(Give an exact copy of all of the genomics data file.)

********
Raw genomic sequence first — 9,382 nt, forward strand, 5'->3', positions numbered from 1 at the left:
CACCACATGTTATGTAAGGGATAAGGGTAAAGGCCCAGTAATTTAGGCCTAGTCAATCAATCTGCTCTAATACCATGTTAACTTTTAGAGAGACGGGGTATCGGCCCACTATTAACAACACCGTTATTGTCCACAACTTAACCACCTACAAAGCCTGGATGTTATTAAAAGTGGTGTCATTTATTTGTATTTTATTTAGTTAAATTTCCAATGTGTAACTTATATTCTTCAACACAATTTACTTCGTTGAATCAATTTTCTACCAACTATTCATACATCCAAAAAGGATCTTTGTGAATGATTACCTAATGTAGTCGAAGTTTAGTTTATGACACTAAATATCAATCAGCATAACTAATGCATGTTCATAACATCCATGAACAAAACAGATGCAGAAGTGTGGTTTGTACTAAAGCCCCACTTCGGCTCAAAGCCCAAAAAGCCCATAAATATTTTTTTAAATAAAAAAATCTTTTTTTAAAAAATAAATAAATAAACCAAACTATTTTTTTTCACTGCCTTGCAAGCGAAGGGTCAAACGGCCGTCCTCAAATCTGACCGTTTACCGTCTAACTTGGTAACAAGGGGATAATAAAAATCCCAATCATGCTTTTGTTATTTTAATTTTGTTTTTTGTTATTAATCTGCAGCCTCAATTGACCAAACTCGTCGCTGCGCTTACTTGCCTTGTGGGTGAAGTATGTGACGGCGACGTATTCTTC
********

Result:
Raw genomic sequence first — 9,382 nt, forward strand, 5'->3', positions numbered from 1 at the left:
CACCACATGTTATGTAAGGGATAAGGGTAAAGGCCCAGTAATTTAGGCCTAGTCAATCAATCTGCTCTAATACCATGTTAACTTTTAGAGAGACGGGGTATCGGCCCACTATTAACAACACCGTTATTGTCCACAACTTAACCACCTACAAAGCCTGGATGTTATTAAAAGTGGTGTCATTTATTTGTATTTTATTTAGTTAAATTTCCAATGTGTAACTTATATTCTTCAACACAATTTACTTCGTTGAATCAATTTTCTACCAACTATTCATACATCCAAAAAGGATCTTTGTGAATGATTACCTAATGTAGTCGAAGTTTAGTTTATGACACTAAATATCAATCAGCATAACTAATGCATGTTCATAACATCCATGAACAAAACAGATGCAGAAGTGTGGTTTGTACTAAAGCCCCACTTCGGCTCAAAGCCCAAAAAGCCCATAAATATTTTTTTAAATAAAAAAATCTTTTTTTAAAAAATAAATAAATAAACCAAACTATTTTTTTTCACTGCCTTGCAAGCGAAGGGTCAAACGGCCGTCCTCAAATCTGACCGTTTACCGTCTAACTTGGTAACAAGGGGATAATAAAAATCCCAATCATGCTTTTGTTATTTTAATTTTGTTTTTTGTTATTAATCTGCAGCCTCAATTGACCAAACTCGTCGCTGCGCTTACTTGCCTTGTGGGTGAAGTATGTGACGGCGACGTATTCTTC